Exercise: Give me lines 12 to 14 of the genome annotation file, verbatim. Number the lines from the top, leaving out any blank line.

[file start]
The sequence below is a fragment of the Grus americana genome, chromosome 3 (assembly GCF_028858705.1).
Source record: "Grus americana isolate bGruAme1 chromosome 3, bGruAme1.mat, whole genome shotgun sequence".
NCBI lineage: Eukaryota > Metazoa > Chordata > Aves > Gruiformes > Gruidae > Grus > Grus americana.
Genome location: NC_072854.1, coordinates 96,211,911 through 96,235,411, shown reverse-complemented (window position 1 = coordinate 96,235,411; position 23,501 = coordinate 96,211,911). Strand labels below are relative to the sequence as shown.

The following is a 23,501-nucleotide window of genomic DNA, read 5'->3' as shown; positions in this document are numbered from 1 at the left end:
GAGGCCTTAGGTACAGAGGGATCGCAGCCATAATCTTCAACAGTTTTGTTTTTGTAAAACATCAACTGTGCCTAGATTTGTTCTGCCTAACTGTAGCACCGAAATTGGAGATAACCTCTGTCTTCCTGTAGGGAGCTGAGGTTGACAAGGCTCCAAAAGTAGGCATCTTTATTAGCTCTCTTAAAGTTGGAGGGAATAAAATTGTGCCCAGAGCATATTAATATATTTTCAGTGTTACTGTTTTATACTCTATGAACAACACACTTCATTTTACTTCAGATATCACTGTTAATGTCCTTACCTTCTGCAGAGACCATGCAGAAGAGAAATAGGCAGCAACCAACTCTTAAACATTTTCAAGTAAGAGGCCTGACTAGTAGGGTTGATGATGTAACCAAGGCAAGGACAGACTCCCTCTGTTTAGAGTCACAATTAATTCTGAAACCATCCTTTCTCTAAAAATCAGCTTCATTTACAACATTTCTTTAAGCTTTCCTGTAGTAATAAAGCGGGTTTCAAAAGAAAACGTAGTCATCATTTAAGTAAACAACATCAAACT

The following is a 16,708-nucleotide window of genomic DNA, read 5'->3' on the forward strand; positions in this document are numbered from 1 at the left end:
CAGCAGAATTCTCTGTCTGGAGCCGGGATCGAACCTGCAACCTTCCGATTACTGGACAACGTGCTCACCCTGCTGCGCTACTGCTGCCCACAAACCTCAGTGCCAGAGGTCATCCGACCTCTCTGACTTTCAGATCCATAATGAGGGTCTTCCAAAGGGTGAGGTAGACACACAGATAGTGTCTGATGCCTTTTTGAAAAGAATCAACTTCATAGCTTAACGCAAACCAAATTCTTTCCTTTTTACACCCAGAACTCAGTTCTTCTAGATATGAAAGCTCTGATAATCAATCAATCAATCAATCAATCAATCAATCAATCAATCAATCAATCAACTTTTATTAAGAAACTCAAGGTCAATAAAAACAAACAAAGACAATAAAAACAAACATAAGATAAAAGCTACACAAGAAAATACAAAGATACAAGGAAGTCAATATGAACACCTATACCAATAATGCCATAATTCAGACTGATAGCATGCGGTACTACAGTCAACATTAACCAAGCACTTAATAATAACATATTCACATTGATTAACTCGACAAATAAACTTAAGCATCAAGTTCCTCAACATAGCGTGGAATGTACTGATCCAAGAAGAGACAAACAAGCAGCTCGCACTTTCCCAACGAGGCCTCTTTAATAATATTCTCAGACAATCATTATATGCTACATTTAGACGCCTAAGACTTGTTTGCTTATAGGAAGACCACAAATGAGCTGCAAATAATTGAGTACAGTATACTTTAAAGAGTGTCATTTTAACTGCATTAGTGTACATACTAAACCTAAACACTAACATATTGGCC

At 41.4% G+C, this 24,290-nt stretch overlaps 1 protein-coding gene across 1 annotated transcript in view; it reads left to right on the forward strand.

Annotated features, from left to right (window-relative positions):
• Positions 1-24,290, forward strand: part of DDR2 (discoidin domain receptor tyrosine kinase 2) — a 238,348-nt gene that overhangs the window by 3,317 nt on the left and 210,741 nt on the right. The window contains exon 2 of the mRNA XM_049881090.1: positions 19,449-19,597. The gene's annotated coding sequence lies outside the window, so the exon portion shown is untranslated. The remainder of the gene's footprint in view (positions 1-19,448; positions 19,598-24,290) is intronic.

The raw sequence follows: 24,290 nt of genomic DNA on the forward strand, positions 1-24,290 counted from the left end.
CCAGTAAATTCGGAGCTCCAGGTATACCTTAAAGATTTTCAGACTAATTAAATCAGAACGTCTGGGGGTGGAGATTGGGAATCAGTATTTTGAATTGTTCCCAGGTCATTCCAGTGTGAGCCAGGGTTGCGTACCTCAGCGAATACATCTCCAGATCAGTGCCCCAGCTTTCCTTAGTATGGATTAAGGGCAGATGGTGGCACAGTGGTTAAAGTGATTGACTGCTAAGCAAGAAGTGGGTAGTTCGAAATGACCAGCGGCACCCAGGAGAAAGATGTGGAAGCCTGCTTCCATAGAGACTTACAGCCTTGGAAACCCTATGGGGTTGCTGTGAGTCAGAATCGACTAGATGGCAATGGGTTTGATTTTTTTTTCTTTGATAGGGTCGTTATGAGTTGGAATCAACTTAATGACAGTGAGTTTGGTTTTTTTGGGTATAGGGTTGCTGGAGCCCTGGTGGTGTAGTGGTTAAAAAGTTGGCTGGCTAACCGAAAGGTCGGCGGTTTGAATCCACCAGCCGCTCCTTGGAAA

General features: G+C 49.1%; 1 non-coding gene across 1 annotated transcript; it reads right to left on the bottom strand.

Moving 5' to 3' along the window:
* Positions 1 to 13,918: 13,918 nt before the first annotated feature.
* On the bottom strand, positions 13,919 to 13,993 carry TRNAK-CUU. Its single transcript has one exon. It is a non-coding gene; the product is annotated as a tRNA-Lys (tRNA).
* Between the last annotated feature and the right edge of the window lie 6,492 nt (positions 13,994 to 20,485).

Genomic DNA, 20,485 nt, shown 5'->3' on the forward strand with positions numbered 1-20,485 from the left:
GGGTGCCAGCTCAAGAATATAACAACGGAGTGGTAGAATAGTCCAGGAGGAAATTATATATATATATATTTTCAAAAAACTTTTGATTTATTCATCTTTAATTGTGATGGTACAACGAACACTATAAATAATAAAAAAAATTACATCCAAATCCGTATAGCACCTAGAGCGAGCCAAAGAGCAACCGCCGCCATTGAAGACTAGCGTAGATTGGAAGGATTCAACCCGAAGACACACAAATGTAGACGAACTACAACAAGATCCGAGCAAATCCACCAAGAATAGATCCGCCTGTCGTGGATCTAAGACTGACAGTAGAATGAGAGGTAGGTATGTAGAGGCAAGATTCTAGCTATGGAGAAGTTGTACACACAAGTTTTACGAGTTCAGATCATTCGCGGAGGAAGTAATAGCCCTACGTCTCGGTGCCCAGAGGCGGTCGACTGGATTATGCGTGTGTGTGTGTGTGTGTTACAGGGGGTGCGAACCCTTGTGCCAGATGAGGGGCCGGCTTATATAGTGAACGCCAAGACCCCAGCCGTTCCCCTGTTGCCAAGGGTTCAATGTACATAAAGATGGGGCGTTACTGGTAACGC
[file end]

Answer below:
The raw sequence follows: 24,290 nt of genomic DNA on the forward strand, positions 1-24,290 counted from the left end.
CCAGTAAATTCGGAGCTCCAGGTATACCTTAAAGATTTTCAGACTAATTAAATCAGAACGTCTGGGGGTGGAGATTGGGAATCAGTATTTTGAATTGTTCCCAGGTCATTCCAGTGTGAGCCAGGGTTGCGTACCTCAGCGAATACATCTCCAGATCAGTGCCCCAGCTTTCCTTAGTATGGATTAAGGGCAGATGGTGGCACAGTGGTTAAAGTGATTGACTGCTAAGCAAGAAGTGGGTAGTTCGAAATGACCAGCGGCACCCAGGAGAAAGATGTGGAAGCCTGCTTCCATAGAGACTTACAGCCTTGGAAACCCTATGGGGTTGCTGTGAGTCAGAATCGACTAGATGGCAATGGGTTTGATTTTTTTTTCTTTGATAGGGTCGTTATGAGTTGGAATCAACTTAATGACAGTGAGTTTGGTTTTTTTGGGTATAGGGTTGCTGGAGCCCTGGTGGTGTAGTGGTTAAAAAGTTGGCTGGCTAACCGAAAGGTCGGCGGTTTGAATCCACCAGCCGCTCCTTGGAAA

General features: G+C 49.1%; 1 non-coding gene across 1 annotated transcript; it reads right to left on the bottom strand.